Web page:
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MOOD DISORDERS

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by

Viviana Nuila

on 1 September 2014

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Transcript of MOOD DISORDERS

Major Depressive Disorder
Bipolar Disorder
Seasonal affective Disorder
Severe form of depression that interferes
with functioning, concentration, and
mental and physical well being. Marked by
at least four of the following symptoms (for at least two weeks):
problems with eating, sleeping, thinking, concentrating,
or decision making
lacking energy
thinking about suicide
feeling worthless or guilty
Disorder in which and individual alternates
between feelings of mania (euphoria), and
depression.
elation, extreme confusion, distractibility, racing thoughts, exaggerated self-esteem, irresponsible behavior.
feelings of failure, sinfulness, and
despair. Lethargy, unresponsiveness.
SAD: people tend to develop deep depression in winter.
sleeping and eating excessively.
MOOD
DISORDERS

Most people feel sad or irritable from time to time. They may say they're in a bad mood. A mood disorder is different. It affects a person's everyday emotional state.
The depression ranges from mild feelings of uneasiness, and apathy to intense suicidal despair.
To be diagnosed as depression, the feelings cannot be attributed to the loss of a loved one.
Manic phase
Not easy to diagnose, since the person is optimistic, seeming to be in touch with reality.
During a manic episode, a person may behave as if he/she needs less sleep, activity level typically increases, along with the frequency and loudness when speaking.
Depressive Phase
Alternating between frantic action and motionless dispair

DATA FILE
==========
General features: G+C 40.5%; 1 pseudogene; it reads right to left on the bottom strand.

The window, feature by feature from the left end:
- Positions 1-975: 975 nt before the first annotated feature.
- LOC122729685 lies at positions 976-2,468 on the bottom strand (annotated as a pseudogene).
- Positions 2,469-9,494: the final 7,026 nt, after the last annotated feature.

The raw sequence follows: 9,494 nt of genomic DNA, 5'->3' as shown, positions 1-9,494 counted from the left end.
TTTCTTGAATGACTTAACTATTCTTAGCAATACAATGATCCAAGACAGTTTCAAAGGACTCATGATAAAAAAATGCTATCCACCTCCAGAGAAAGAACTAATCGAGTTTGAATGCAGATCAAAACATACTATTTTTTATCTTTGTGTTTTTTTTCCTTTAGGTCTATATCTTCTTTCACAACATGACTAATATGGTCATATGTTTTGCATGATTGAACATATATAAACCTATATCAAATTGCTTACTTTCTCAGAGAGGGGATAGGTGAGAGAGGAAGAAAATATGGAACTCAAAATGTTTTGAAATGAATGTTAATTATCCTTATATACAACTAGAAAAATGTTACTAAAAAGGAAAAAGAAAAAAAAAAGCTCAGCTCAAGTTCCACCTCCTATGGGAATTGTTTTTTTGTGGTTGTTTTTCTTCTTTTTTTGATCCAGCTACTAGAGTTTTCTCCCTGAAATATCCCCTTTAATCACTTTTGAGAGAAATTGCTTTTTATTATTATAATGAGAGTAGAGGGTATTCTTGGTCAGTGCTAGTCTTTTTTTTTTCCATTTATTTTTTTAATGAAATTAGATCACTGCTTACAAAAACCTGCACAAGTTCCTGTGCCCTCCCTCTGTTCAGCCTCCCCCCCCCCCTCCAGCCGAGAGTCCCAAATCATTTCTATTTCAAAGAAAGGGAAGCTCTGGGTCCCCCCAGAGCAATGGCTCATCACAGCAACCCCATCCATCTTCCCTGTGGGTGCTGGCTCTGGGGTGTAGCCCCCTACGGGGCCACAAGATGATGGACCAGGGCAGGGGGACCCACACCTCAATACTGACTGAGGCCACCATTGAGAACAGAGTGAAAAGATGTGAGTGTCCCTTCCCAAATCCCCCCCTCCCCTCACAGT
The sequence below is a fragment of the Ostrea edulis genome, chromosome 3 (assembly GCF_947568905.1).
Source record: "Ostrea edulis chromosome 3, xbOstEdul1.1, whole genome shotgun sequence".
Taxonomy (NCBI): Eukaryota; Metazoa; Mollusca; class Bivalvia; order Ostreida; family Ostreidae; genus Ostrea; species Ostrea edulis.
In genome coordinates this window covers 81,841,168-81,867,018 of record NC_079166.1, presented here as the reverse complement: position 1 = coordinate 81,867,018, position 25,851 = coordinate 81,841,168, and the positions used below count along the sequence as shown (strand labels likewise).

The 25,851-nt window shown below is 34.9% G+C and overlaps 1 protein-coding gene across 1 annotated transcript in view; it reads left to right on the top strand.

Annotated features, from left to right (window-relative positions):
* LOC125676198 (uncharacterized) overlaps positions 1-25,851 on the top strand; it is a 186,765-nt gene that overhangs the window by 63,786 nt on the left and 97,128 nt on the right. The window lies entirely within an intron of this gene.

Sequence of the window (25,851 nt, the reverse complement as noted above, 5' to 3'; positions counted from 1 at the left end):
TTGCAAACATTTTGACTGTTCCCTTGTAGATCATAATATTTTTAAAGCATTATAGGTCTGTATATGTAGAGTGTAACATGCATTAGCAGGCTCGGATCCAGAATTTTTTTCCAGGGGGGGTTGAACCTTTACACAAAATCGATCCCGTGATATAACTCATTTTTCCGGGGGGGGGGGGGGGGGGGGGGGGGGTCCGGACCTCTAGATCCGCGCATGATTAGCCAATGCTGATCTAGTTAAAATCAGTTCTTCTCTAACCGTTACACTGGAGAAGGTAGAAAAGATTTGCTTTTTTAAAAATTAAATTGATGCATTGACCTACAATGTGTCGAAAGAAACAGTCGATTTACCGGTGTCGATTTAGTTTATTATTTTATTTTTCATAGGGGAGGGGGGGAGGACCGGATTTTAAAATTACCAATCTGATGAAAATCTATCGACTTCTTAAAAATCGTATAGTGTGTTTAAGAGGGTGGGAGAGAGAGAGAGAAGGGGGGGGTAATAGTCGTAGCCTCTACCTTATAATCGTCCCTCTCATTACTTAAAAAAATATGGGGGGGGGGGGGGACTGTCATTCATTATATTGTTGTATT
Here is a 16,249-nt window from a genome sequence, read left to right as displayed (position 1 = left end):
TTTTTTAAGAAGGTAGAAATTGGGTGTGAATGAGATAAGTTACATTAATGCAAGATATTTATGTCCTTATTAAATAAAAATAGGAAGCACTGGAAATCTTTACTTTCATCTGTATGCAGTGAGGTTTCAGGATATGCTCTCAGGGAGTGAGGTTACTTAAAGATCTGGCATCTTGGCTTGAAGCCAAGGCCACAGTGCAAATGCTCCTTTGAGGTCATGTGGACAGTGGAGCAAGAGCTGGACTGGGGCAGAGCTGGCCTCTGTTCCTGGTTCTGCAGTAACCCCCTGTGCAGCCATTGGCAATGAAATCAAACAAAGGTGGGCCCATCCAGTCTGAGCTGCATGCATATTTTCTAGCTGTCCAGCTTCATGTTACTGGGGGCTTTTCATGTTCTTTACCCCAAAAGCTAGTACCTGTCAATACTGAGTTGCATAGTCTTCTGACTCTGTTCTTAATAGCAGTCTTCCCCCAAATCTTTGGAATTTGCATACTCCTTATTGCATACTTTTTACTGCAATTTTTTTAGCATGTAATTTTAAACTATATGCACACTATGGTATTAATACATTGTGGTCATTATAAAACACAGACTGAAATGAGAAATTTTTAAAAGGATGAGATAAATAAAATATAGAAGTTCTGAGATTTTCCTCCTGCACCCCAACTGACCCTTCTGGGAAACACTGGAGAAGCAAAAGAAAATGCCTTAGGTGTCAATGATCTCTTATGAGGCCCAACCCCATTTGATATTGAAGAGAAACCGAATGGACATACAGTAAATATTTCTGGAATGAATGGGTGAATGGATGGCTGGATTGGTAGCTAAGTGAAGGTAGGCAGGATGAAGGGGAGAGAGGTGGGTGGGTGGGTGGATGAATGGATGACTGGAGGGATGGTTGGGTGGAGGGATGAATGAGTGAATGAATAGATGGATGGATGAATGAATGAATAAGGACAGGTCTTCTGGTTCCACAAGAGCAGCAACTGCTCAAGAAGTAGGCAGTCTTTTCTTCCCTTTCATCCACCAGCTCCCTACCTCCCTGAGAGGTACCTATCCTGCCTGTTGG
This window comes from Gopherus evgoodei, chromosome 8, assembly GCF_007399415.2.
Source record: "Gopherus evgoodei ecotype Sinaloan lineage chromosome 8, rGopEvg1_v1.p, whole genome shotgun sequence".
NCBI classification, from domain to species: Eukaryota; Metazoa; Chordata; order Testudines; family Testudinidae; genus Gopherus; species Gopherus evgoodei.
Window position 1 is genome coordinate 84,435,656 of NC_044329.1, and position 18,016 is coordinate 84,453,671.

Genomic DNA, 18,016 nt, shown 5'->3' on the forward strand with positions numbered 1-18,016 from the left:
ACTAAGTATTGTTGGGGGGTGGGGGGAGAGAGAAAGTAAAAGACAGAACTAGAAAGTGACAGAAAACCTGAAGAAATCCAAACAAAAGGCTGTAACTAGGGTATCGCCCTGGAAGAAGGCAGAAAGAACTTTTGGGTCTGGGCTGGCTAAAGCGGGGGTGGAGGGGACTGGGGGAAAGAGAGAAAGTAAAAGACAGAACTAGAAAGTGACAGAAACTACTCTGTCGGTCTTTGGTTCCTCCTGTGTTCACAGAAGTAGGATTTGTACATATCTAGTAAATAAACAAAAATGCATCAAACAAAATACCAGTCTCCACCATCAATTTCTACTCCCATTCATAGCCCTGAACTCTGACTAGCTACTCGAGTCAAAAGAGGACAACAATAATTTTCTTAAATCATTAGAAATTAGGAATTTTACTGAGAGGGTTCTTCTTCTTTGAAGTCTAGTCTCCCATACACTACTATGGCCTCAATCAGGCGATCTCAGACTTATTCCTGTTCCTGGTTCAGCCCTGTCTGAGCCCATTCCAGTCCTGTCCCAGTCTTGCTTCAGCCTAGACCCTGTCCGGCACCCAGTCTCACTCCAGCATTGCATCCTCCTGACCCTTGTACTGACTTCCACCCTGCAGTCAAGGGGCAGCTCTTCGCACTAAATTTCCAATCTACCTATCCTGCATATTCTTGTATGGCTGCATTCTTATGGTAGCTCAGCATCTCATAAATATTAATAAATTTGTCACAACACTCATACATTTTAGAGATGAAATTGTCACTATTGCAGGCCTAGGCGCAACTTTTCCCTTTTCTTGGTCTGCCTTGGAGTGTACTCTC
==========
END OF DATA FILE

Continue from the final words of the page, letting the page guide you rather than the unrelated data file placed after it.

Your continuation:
Occasional episodes of a manic-type or depressive-type reaction, separated by long intervals of relatively normal behavior.
No normal behavior, cycling from periods of manic-type reactions to equeally intense depressive-type reactions.
Symptoms may be experienced as follows:
In some people there is an increase in the production of melatonin when there is less light than usual. Treatment for them is to sit under fluorescent lights during the evening or early morning hours.
Explaining Mood Disorders
Psychological factors include certain personality traits such as self esteem.
That depressed people draw illogical conlcussions about themselves. They blame themselves for normal problems and consider every minor failure a catastrophe.
Cognitive Theorists Believe...
That depression is caused by a feeling of learneed helplessness. The person learns to believe that he/she has no control over events in life and that it is useless to try.
There are certain neurotransmitters involved: serotonin and noradrenaline
Researchers are looking at genetic factors and faulty brain structure and function as possible causes.
Many causes of depression may result form an interaction of biological and psychological factors.
Material en Espanol
www.nlm.nih.gov/medlineplus/spanish/mooddisorders.html
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